Historical data (year indicates year of data collection)
  • 2009: Forty-five minutes if working hours exceed six. One hour if working hours exceed eight. Employers employing more than ten workers shall draw up employment rules respecting rest periods.
  • 2007: Forty-five minutes if working hours exceed six. One hour if working hours exceed eight. Employers employing more than ten workers shall draw up employment rules respecting rest periods.
  • 1995: 45 minutes breaks for working time exceeding 6 hours.

Exceptions

The rest break requirements do not apply to:
(i) engineers of a train, diesel railcar, electric railcar, automobile, ship or aircraft, drivers, pilots, conductors, train masters, baggagemen, trainmen, stewards, air conditioning engineers and power supply officers who continuously work on board over a long distance for prescribed businesses;
(ii) workers who are employed for the postal, mail delivery, telegraphic, or telephone businesses, having less than 30 indoor workers;
(iii) police officials, fire fighting officials, fulltime firefighters, and workers of institutions to support resocialization of minors who live together with consigned children; and
(iv) workers of an infant home, home for dependent, neglected, and abused children, facility for children with intellectual disabilities, home for blind, deaf, and dumb children, and home for limb or body disabled children who live together with consigned children.
Labor Standards Act 1947 §40
Ordinance for Enforcement of the Labor Standards Act 1947 §§32, 33

Daily rest periods


Duration

No relevant provisions identified.
Historical data (year indicates year of data collection)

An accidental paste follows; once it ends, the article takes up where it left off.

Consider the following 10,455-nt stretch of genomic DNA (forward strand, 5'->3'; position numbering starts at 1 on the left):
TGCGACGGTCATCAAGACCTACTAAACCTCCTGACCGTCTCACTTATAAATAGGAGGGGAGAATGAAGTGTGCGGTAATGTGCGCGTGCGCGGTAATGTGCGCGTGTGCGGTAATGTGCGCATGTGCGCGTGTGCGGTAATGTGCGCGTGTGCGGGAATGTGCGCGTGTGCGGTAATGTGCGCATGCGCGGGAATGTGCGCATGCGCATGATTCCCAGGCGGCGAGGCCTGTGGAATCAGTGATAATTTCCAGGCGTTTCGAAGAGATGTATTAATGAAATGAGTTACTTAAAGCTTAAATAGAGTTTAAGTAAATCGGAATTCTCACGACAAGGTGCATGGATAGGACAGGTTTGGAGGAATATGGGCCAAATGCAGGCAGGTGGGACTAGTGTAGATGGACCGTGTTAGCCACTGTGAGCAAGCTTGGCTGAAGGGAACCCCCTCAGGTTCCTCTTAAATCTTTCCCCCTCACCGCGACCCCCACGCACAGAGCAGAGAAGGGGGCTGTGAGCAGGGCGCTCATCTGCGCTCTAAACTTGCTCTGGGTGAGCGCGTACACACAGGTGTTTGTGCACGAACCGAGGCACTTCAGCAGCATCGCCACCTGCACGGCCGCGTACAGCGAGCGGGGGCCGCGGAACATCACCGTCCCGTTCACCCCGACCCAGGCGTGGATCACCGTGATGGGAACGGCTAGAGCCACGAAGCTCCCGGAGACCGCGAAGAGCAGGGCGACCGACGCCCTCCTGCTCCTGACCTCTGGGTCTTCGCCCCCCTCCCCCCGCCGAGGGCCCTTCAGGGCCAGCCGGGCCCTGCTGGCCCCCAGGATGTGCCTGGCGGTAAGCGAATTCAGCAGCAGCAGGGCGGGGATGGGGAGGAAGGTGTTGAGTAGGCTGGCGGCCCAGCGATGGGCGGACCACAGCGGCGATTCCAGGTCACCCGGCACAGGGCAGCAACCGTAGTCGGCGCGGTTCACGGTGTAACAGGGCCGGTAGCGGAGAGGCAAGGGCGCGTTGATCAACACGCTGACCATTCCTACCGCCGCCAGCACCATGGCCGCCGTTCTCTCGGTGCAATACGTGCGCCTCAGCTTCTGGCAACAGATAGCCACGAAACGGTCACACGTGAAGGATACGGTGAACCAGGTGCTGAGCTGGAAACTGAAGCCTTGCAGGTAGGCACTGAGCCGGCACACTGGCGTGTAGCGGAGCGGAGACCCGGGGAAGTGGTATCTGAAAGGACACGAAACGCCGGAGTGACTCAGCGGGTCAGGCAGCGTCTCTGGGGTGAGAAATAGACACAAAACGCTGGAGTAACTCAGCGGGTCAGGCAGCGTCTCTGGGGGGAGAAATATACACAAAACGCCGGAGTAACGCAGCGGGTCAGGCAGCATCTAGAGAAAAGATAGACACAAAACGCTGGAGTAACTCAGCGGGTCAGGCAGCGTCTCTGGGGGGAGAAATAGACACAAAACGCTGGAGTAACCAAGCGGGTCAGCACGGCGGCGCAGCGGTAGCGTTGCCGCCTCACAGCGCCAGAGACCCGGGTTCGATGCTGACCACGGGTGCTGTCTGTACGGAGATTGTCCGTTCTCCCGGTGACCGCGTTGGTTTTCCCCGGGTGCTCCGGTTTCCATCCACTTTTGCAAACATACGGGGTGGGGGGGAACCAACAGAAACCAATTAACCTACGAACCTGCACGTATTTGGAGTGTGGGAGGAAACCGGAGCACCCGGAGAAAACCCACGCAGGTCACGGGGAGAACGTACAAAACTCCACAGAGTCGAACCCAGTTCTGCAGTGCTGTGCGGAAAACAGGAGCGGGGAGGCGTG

• 1995: No legal provision.

Weekly rest periods


Duration


» General

Employers are required to provide workers with at least 1 day off per week.
Labor Standards Act 1947 §35(1)
Historical data (year indicates year of data collection)
  • 2009: 1 day
  • 2007: 1 day
  • 1995: 1 day.

» Exceptions

The weekly rest day requirement does not apply to an employer who provides workers with at least 4 rest days during a four-week period.
Labor Standards Act 1947 §35(2)
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Day specified


» General

No day specified by statute.

Work on weekly rest day


» Criteria

Workers may be required to work on a weekly rest day where:
(1) the employer has entered a written agreement with a union or other representative of the majority of workers allowing for work on weekly rest days and notified the relevant government agency of the agreement; or
(2) there is an extraordinary need, due to a disaster or other unavoidable circumstances and the employer has obtained the permission of the competent government authority or, if urgent, notifies the authority after the fact.

Where a written agreement allowing for work on weekly rest days has been entered into, the agreement shall clarify the specific reasons why workers are required to work on weekly rest days.
Labor Standards Act 1947 §§33, 36
Ordinance for Enforcement of the Labor Standards Act 1947 §16(1)

» Compensation (for working on a rest day)

Compensation rates payable for working on a rest day shall be set by cabinet order within the range of 25-50% over the normal wage per working hour or day. Where work on weekly rest days is performed between 10pm and 5am, the employer shall pay premium wages for that work at a rate no lower than 60% over the normal wage per working hour.

Further, where work on a weekly rest day has been performed due to an extraordinary need without the prior permission of the relevant government agency, the agency may order the employer to provide the workers with equivalent rest periods or days off if it determines that the overtime was inappropriate.
Labor Standards Act 1947 §§33(2), 37(1), 37(2)
Ordinance for Enforcement of the Labor Standards Act 1947 §20(2)
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» Prohibitions and limitations